Dexter, Child Murderers, and Mental Health.

Warning: Minor Spoilers Ahead.

What makes a murderer? What makes a child murderer? Are some of us born “evil” or shaped into monsters?

The popular Netflix series “Dexter” revolves around a serial killer who kills other adult murderers. When Dexter was three, his mother and three others were murdered by a chainsaw in a shipping yard, leaving Dexter and his older brother alone and surrounded by blood. During the day, Dexter works as a forensic blood spatter analyst for the Miami-Metro Police Department. His older brother grew up to be “The Ice Truck Killer”, a famous murderer who kills innocent people by draining their blood and chopping them into pieces. Blood shaped their future, but their morals were different. Dexter got help and affection after the horrendous event, but the brother was treated as unfixable.

Were there things that could have been done to prevent these boy’s shared career?

Yes, this is fiction, but in real life bad things do happen to children that can leave physical, emotional, and mental scars. Past events could be a reason why people become killers, but it could also be the mental illnesses anyone at any time can experience. Yes, a bad history can lead to mental illness, but there are other factors too.

Many psychiatrists believe serial killers have one or many mental illnesses. The mental illnesses vary, but common ones include: Antisocial Personality Disorder (APD), Borderline Personality Disorder (BPD), Schizophrenia, and Depression. The causes of any mental disorders are a combination of genetic, biological, environmental, and psychological factors. A mental illness can generate in anyone, and it’s important to raise awareness. I am not saying murderers should not be held responsible because of a mental illness, I am saying we need to look out for each other and try to get people the help they need before they make a bad decision. The subject of mental illness is hard, it can be scary, and it’s okay to feel that way. The more information we gather and the more stories we share will only help the world.

Craig Price was only thirteen years old when he committed his first murder. On July 27, 1989, Price walked two doors down to rob his neighbor, Rebecca Spencer. When Rebecca found him, he stabbed her 58 times. Two years later Price went to another neighbor’s house, Joan Heaton, and proceeded to stab her 57 times. When Joan’s children heard the screams, they went downstairs to check out the commotion. Price then stabbed Jennifer Heaton, age ten, 67 times. Melissa Heaton, age eight, suffered from a crushed skull due to being hit over the head with a kitchen stool, and multiple stab wounds. During Craig Price’s emotionless confession, his mother was horrified, and his father had to leave the room to throw up.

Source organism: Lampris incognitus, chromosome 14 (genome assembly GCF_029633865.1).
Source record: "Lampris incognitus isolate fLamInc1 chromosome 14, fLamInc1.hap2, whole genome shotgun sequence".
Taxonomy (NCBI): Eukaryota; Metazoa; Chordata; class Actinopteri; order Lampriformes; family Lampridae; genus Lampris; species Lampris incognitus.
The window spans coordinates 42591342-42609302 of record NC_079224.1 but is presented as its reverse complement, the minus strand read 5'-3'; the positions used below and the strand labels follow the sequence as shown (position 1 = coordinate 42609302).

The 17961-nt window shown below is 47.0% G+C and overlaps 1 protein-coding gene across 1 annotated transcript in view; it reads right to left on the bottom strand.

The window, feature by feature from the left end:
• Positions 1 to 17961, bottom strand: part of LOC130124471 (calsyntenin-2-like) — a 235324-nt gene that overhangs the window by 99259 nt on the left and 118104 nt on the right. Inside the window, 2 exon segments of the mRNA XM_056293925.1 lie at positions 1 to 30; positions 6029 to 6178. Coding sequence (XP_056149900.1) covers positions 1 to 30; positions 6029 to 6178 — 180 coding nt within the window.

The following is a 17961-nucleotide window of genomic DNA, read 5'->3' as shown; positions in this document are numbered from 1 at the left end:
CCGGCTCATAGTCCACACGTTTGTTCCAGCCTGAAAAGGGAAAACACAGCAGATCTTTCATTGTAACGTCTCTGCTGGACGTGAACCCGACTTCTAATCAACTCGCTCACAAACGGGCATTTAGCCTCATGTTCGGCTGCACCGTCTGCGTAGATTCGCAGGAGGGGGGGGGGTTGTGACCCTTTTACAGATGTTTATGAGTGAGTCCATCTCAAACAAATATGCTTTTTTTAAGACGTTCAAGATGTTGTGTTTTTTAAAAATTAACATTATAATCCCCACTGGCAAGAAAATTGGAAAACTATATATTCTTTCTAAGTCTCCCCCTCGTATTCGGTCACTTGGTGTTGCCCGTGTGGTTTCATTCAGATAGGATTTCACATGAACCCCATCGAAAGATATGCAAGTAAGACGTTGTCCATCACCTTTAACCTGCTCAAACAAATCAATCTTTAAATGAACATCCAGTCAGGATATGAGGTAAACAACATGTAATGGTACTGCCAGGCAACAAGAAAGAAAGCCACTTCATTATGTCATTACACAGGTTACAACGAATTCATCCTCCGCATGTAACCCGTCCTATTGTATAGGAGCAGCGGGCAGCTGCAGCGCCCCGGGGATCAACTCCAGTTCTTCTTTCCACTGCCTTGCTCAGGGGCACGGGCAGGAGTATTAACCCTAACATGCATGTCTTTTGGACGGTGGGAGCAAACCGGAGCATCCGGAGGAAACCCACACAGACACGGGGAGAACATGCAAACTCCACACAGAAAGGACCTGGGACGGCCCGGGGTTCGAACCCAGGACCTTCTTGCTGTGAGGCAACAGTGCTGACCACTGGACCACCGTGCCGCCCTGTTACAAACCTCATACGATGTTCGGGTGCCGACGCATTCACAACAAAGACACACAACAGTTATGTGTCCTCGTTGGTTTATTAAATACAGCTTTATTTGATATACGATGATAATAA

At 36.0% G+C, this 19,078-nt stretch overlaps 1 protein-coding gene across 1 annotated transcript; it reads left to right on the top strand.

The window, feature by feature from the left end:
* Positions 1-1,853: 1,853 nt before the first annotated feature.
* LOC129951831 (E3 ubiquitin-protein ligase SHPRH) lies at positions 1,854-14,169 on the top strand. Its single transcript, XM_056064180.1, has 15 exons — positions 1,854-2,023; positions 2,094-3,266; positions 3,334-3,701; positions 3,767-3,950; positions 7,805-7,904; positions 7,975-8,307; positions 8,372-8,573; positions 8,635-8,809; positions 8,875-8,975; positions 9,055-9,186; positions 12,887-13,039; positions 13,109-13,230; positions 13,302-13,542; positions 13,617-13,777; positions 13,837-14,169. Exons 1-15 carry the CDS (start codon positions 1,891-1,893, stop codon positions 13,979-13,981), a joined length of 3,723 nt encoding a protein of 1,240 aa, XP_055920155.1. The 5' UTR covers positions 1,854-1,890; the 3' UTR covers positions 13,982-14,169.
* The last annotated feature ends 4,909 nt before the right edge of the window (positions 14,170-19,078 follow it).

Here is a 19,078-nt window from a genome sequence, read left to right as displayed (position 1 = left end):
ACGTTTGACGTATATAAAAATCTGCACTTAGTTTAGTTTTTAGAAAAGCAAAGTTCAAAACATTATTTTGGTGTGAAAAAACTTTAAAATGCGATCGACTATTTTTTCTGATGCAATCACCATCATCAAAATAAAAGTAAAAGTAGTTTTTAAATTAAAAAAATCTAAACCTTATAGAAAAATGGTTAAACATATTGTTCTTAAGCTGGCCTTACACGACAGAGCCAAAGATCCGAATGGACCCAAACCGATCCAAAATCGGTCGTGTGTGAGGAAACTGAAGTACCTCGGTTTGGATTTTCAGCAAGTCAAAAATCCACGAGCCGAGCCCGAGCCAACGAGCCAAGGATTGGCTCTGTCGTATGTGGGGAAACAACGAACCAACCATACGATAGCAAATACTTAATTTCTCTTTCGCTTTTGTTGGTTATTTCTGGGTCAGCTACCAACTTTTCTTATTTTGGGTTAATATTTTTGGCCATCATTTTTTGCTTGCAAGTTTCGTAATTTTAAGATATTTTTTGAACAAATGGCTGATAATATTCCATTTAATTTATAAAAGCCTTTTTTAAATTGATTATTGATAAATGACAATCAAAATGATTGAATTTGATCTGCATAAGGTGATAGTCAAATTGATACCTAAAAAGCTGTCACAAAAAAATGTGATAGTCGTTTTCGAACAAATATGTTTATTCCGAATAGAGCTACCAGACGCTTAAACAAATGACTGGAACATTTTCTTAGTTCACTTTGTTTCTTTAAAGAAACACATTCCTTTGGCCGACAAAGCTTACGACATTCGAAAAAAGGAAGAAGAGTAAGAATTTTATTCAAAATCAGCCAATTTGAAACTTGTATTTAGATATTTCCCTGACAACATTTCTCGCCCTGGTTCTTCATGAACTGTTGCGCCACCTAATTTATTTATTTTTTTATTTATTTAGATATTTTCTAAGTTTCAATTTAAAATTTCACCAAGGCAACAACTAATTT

This aggression was not created by family abuse, and the real cause will remain unknown until Price, after two decades, agrees to take a psychiatric evaluation. With a continuing history of offenses, starting before Price’s first kill until present day, is it possible Price could have been saved? If there were more affordable mental health resources available, would Price’s parents have done something about their son’s aggression?

How about the Columbine High School Massacre? One shooter, Dylan Klebold, had a happy, loving mother, who now spends her life advocating for mental health awareness. Klebold is now analyzed by psychologists and psychiatrists as depressed, while Eric Harris is seen as a psychopath. Many people don’t realize that this could be your brother, your daughter, your parents that are struggling. Let’s make talking about mental illness normal. Let’s make being kind and attentive to others normal, instead of letting kids be bullied and labeled as outcasts.

We are doing better. The world IS doing better. Equality has made strides and stereotypes are getting lost in the wind. Further mental health awareness from children to the elderly is the next big step. I don’t believe any person WANTS to kill another. I believe something is wrong and people need more help and love. The birds and the bees talk? Why isn’t there a mental health talk? Yes there’s the,“if you ever need anything come see me”, but where is sitting down and explaining what depression is? If your child felt the urge to punch someone at school today, why are they being punished instead of understood and helped? No, not every single sign that something’s not normal means there’s something funky inside your head. No, I don’t want a bunch of medicine being prescribed, or hundreds of dollars spent on therapy for one incident. I want people to pay more attention, and before assuming the worst of others, or that they’re weird, assume they need a friend. If they don’t want you to help? A simple act of kindness can go a long way.

We are all human. Mental illness is real.

Dexter Morgan wanted to change.

No topic that can save lives, should ever be seen as crazy.

-Claire Cook